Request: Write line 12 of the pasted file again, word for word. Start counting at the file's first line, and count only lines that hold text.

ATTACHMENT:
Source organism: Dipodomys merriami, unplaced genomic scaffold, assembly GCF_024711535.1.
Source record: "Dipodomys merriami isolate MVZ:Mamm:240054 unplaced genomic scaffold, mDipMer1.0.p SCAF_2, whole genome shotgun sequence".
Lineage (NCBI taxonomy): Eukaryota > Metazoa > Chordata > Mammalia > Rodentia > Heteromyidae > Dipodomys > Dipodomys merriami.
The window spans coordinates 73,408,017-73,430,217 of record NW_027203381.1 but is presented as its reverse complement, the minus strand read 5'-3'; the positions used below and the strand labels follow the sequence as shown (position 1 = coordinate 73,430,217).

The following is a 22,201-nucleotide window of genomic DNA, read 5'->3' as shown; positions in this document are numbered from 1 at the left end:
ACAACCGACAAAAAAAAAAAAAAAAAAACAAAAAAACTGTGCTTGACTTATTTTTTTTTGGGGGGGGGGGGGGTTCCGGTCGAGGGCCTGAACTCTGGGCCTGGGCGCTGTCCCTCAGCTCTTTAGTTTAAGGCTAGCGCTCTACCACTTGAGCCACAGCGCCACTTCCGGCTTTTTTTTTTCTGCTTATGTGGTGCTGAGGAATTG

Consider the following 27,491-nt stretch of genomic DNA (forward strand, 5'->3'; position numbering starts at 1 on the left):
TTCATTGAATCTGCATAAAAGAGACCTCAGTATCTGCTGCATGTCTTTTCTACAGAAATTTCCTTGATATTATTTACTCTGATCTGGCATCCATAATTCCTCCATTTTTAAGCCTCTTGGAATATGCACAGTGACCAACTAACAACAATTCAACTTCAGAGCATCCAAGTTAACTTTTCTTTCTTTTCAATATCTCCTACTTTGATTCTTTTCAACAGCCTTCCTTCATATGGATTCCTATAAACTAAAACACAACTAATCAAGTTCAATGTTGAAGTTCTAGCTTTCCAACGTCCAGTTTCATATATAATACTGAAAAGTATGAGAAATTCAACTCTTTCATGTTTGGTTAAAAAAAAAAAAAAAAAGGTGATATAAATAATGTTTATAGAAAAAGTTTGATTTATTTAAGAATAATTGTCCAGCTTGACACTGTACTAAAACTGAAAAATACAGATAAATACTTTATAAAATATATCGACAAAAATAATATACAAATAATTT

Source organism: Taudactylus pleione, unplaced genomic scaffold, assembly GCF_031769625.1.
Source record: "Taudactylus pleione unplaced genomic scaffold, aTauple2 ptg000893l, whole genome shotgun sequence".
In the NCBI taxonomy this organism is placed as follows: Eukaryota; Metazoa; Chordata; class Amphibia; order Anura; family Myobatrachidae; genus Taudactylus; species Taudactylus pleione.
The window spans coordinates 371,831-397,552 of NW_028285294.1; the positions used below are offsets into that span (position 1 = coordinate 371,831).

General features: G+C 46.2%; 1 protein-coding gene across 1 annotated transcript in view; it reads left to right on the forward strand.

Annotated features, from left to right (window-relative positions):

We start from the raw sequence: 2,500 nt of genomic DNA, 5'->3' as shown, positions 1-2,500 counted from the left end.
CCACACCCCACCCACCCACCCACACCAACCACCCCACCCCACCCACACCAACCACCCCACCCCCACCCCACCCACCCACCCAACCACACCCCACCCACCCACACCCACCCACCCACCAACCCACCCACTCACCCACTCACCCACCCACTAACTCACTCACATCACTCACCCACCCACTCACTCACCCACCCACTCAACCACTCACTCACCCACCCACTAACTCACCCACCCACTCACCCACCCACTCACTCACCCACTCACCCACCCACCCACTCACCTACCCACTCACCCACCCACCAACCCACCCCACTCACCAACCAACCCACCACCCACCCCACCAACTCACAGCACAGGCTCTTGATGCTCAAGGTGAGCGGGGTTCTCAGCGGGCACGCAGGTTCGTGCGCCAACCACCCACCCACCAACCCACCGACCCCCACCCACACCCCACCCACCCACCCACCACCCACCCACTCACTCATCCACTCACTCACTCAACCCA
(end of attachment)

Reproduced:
The window spans coordinates 371,831-397,552 of NW_028285294.1; the positions used below are offsets into that span (position 1 = coordinate 371,831).